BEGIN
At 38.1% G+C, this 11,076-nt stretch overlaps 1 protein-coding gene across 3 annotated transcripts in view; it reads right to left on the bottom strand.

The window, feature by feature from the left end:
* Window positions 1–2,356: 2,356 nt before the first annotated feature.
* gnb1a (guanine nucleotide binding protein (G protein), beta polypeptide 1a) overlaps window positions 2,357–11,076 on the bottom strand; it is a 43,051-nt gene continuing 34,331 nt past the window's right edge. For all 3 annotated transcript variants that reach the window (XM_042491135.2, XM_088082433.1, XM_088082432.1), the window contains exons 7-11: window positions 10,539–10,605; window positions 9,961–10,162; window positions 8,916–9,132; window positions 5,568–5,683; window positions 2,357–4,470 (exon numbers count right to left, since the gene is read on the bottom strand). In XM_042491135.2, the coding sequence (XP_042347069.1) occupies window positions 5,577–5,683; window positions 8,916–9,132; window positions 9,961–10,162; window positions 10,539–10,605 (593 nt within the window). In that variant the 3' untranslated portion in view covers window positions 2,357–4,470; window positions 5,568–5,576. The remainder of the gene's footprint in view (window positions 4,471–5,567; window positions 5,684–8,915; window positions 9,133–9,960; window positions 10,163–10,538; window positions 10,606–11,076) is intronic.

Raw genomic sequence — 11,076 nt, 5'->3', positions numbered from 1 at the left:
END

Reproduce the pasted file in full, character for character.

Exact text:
At 38.1% G+C, this 11,076-nt stretch overlaps 1 protein-coding gene across 3 annotated transcripts in view; it reads right to left on the bottom strand.

The window, feature by feature from the left end:
* Window positions 1–2,356: 2,356 nt before the first annotated feature.
* gnb1a (guanine nucleotide binding protein (G protein), beta polypeptide 1a) overlaps window positions 2,357–11,076 on the bottom strand; it is a 43,051-nt gene continuing 34,331 nt past the window's right edge. For all 3 annotated transcript variants that reach the window (XM_042491135.2, XM_088082433.1, XM_088082432.1), the window contains exons 7-11: window positions 10,539–10,605; window positions 9,961–10,162; window positions 8,916–9,132; window positions 5,568–5,683; window positions 2,357–4,470 (exon numbers count right to left, since the gene is read on the bottom strand). In XM_042491135.2, the coding sequence (XP_042347069.1) occupies window positions 5,577–5,683; window positions 8,916–9,132; window positions 9,961–10,162; window positions 10,539–10,605 (593 nt within the window). In that variant the 3' untranslated portion in view covers window positions 2,357–4,470; window positions 5,568–5,576. The remainder of the gene's footprint in view (window positions 4,471–5,567; window positions 5,684–8,915; window positions 9,133–9,960; window positions 10,163–10,538; window positions 10,606–11,076) is intronic.

Raw genomic sequence — 11,076 nt, 5'->3', positions numbered from 1 at the left: